Mission Delhi – Vishwanath, Kashmere Gate
[Text and photos by Mayank Austen Soofi]
Vishwanath takes all the precautions he can to avoid being hurt. But accidents still happen, and some injuries are unavoidable.
The rickshaw puller’s leg is bandaged, though he insists it’s not a serious wound, pointing to the little band-aid strapped onto it. It happened a few nights ago.
“I had dropped off a customer, and was riding to the main road, when suddenly a dog appeared in front of the rickshaw.” Vishwanath instinctively steered the handle, causing the rickshaw to lose balance. “The rickshaw fell, I fell too, and I got a small chot (injury).”
This afternoon Vishwanath is sitting on the passenger’s seat in a north Delhi lane, waiting for customers, but also basking in the warmth of the winter sun. His face is covered in a mask and his head is topped with the kind of metal helmet labourers wear on construction sites.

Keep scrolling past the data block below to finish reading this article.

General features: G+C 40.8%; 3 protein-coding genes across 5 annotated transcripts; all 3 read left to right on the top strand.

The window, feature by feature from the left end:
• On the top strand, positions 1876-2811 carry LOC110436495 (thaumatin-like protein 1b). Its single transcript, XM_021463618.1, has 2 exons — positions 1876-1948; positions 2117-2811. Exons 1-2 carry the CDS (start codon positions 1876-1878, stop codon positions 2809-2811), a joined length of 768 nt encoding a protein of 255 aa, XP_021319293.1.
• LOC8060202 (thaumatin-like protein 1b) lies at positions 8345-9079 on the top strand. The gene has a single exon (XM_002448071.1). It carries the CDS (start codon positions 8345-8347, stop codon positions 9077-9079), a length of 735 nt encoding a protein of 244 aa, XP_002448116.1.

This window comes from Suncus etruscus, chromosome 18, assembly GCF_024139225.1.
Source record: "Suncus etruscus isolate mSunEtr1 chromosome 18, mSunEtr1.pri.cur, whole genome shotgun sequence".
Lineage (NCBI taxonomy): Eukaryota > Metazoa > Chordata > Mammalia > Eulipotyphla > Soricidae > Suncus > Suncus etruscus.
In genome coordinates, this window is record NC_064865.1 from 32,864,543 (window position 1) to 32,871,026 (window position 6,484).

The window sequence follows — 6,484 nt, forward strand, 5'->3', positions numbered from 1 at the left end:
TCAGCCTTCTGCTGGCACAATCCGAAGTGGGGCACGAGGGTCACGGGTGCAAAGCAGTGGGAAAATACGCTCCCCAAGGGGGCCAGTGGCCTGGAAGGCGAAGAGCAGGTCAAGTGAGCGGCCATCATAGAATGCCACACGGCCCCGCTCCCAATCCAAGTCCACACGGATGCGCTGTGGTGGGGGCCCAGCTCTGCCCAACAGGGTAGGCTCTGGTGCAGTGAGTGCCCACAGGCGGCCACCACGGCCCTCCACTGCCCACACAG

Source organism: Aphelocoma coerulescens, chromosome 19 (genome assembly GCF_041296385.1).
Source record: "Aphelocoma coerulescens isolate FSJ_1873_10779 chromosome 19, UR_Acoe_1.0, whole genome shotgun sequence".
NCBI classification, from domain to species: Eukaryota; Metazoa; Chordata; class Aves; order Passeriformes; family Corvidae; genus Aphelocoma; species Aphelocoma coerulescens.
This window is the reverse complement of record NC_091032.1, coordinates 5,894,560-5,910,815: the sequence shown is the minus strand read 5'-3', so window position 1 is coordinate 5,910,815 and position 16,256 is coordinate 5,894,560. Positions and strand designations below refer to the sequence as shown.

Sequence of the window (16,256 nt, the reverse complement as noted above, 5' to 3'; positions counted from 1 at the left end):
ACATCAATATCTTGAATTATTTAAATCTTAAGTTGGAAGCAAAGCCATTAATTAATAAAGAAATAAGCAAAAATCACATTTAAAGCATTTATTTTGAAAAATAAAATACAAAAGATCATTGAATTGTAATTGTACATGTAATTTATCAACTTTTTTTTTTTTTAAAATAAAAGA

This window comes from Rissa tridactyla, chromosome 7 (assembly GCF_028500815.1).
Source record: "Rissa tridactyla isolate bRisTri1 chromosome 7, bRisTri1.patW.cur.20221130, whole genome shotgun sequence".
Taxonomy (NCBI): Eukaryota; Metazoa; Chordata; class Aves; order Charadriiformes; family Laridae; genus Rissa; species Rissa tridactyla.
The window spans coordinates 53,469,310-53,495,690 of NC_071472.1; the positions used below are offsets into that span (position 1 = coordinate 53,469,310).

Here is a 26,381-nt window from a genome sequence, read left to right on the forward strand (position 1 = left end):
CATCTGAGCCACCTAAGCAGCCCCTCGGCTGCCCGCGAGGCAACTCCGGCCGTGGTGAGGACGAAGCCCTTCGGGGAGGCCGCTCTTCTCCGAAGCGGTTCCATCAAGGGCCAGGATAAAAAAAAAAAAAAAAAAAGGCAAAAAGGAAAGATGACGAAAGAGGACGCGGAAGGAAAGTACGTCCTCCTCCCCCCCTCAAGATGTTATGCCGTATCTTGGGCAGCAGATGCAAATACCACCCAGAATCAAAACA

“I have been wearing it for some months.” He picked it from a footpath. “This is to protect myself in case I meet a serious accident… like my rickshaw being hit by a speeding car.”
So far, he hasn’t encountered any horrid mishap.
A native of Kolkata, Vishwanath says he has no home in Delhi, not even a familiar street where he could retire every night to rest, like many other rickshaw pullers in the city. “I sleep on the footpath… any footpath, wherever I happen to be.”
Living alone (and being single) doesn’t make him feel lonely, he asserts. “I don’t have time to feel the absence of relatives in Delhi… I work during the day and that makes me so tired that I fall asleep almost the moment I lie down on the chaadar (the bed sheet he spreads on the pavement).”
Vishwanath says he has been living in Delhi long enough to have faith in its people. He talks of personally witnessing strangers coming to the aid of road accident victims, for instance. “I myself carried an injured man to the hospital for free, once.” Nevertheless, he feels “it’s better not to rely on others for your own well being.”
And then he has the blessings of his taveez, he says, reverently touching the amulet around his neck.
Vishwanath starts his working day at 9 am and is asleep by 11 pm latest. At night, he takes off his helmet and keeps it by the side of his pillow.
[This is the 382nd portrait of Mission Delhi project]
The head that wears the helmet